Fanning the flames of tradition

Updated: 2016-07-16 04:09

By XU JUNQIAN in Shanghai(China Daily USA)

  Print Mail Large Medium  Small 分享按钮 0

Fanning the flames of tradition
Fanning the flames of tradition

Wang Jian (up) and Li Jing have each earned acclaim for their work in crafting traditional fans.

The history of folding fans

According to historical records, it was the Japanese and Koreans who invented the folding fan. The item later found its way to China when it was given as a tribute to the royal family during the Song Dynasty (960-1279) before gaining popularity early in the 15th century. Unlike in the countries of its origin where it was made for everyday use, folding fans in China were seen as a status symbol and as an objet d'art.

Known as a cradle of literary figures and men of letters, Suzhou has unsurprisingly become a hotbed for the production of exquisite folding fans. There are generally three types of fans available in Suzhou — moon-shaped ones made of silk, those crafted using sandalwood and those folding fans that come with a blank paper cover. The last type is meant exclusively for people to paint or write calligraphy on them. As such, it is often referred to as the "literati's fan" among collectors.

"It's one of the few gadgets in China, if not the world, that requires both skillful craftsmanship and skill in painting, calligraphy and literature. It's not a complete folding fan without either one of the two elements," said Wang of the literati version.

In China, folding fans are hardly ever meant as a means to cool oneself down. There is a strict set of rules on how to unfurl, hold and wave a folding fan. The side of the fan cover that features painting or words, for example, must always face the outside for others to see.

"A folding fan is like a name card. People can learn about its owner just by looking at the signatures on the fan. Factors such as the person who constructed the ribs of the fan, the artist who painted on your fan cover all determine the sort of the person you are. It is kind of like today's social networks, except this takes the form of a material object," said Wang.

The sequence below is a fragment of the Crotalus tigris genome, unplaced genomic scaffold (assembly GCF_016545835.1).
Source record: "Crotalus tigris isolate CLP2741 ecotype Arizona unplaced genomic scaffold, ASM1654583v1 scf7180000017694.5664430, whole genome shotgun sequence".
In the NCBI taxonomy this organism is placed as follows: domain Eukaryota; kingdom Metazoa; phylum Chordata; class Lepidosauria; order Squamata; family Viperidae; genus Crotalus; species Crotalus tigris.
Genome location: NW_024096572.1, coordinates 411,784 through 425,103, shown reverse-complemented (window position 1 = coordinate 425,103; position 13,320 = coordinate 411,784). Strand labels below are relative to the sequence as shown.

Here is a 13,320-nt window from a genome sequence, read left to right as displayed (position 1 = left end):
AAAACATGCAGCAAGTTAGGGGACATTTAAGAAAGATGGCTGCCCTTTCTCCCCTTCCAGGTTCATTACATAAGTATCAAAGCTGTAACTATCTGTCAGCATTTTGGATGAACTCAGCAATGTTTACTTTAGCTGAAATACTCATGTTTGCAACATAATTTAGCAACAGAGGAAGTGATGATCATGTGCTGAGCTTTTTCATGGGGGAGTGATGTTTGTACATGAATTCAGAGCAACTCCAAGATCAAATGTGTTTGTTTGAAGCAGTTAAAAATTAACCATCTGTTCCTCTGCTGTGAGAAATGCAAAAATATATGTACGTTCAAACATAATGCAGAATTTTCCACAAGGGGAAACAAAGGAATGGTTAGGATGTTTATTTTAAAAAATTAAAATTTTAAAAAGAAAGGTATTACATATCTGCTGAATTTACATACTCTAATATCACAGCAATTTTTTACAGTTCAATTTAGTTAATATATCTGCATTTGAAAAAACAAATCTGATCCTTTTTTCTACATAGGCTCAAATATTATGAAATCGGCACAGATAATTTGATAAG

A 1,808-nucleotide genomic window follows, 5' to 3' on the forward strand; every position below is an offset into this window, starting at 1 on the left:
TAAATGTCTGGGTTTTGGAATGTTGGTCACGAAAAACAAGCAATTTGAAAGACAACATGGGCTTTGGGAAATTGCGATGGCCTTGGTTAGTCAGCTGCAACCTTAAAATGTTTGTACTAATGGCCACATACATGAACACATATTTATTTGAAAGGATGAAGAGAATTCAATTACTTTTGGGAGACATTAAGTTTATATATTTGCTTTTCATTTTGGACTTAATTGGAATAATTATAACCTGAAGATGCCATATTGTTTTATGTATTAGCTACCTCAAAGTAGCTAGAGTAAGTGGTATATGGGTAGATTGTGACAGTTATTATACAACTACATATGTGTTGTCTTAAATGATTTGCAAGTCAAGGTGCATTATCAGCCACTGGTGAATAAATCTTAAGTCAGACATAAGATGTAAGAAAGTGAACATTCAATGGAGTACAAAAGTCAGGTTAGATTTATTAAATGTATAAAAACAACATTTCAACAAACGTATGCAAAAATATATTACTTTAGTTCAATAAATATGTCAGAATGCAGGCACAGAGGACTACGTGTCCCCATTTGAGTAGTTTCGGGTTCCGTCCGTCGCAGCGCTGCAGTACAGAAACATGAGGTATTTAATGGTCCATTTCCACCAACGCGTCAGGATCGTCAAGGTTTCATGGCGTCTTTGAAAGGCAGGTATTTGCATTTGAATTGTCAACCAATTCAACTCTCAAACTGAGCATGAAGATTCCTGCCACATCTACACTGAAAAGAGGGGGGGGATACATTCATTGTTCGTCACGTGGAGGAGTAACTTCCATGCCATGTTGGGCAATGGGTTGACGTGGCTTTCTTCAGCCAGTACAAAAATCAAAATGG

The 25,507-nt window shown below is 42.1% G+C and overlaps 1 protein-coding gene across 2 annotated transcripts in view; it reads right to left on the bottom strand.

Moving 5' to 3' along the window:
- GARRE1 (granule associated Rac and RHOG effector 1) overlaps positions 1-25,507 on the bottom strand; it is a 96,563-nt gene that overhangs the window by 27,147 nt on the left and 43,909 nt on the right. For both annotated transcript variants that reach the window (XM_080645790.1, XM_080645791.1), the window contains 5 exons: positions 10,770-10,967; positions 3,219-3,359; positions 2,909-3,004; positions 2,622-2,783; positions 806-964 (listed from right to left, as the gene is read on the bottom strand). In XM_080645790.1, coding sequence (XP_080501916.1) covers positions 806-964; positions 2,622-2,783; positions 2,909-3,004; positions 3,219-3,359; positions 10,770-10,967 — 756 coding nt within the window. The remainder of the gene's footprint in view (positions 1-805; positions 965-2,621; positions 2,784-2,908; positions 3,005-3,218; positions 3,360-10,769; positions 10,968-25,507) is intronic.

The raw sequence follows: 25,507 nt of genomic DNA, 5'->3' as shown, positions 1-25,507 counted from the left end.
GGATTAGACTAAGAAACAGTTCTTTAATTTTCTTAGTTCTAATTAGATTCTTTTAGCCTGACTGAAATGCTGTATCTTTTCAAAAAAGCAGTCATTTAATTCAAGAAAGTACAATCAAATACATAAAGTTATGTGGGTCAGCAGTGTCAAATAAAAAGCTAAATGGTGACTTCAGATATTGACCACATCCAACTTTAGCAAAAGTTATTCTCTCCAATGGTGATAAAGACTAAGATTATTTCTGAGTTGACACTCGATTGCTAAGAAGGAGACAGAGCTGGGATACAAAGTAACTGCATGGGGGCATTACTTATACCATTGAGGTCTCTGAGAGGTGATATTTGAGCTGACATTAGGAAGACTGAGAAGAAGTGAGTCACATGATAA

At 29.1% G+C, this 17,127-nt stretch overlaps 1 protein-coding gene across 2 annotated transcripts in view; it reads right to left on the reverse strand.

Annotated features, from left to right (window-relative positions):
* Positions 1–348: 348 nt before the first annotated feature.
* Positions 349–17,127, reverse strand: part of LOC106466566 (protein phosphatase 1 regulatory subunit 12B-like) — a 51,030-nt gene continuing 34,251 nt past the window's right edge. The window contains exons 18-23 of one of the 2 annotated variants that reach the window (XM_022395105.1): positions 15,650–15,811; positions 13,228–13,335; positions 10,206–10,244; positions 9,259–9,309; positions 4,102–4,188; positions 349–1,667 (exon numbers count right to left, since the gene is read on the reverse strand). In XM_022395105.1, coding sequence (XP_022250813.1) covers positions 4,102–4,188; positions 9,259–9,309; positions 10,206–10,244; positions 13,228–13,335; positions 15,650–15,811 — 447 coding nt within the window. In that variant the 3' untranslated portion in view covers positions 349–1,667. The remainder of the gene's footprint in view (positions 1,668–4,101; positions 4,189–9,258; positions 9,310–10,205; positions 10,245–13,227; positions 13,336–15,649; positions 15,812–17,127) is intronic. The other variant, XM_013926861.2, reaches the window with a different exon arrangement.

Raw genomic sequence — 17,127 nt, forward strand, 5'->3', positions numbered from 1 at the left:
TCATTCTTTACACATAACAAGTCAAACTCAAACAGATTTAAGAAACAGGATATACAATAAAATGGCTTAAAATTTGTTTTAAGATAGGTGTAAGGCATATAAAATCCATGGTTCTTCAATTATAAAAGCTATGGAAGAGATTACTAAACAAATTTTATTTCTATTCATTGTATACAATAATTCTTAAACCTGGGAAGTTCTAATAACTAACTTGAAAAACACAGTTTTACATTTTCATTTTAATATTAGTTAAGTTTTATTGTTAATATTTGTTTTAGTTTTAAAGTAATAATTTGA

Contemporary demand

The latest craze for literati's fans occurred in 2005, the same year Huang Tiancai, an avid collector from Taiwan, organized an auction in Beijing and sold his entire collection of 232 folding fans for a whopping 22.5 million yuan.

The sensational event has since given a massive boost to the popularity of folding fans, which used to have little clout in the antique collection world. The auction is also believed to have renewed interest in the collection of such fan ribs. A year later, a fan rib that is believed to date back to around the 18th century, sold for a record price of 121,000 yuan at another auction.

"People have started to rediscover the value of folding fans, but I don't think they truly understand it yet," said Wang.

As antique fans are scarce, investors began to eye newly-made ones instead, believing that their value would appreciate through time, just like China's aged pu'er tea and eaglewood, or agarwood.

While the prices of folding fans vary greatly from several yuan to several million yuan, those that are priced above 100 yuan have generally seen a general double-digit percentage growth in their value. Factors that affect the price of a fan range from the materials used for ribs — usually ivory, wood and bamboo — to the reputation of its maker.

"Wang Jian's fans are definitely the most pricy. Usually, it's out of the reach of common retailers and buyers," said a fan shop owner in Suzhou, who added that while the premium folding fans are the ones that have always dominated the spotlight, there is a growing "middle class" in the scene who are willing to pay several hundred yuan for a mediocre fan "to play with".